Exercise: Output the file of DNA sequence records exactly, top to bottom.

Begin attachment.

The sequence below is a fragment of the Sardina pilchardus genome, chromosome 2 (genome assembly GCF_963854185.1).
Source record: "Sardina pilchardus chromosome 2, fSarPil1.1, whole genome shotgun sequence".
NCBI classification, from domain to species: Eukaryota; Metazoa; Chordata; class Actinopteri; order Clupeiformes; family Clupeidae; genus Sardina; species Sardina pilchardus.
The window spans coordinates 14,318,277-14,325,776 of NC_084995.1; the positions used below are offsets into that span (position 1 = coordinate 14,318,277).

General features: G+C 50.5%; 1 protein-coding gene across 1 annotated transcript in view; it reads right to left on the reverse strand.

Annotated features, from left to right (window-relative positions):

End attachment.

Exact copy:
The sequence below is a fragment of the Sardina pilchardus genome, chromosome 2 (genome assembly GCF_963854185.1).
Source record: "Sardina pilchardus chromosome 2, fSarPil1.1, whole genome shotgun sequence".
NCBI classification, from domain to species: Eukaryota; Metazoa; Chordata; class Actinopteri; order Clupeiformes; family Clupeidae; genus Sardina; species Sardina pilchardus.
The window spans coordinates 14,318,277-14,325,776 of NC_084995.1; the positions used below are offsets into that span (position 1 = coordinate 14,318,277).

General features: G+C 50.5%; 1 protein-coding gene across 1 annotated transcript in view; it reads right to left on the reverse strand.

Annotated features, from left to right (window-relative positions):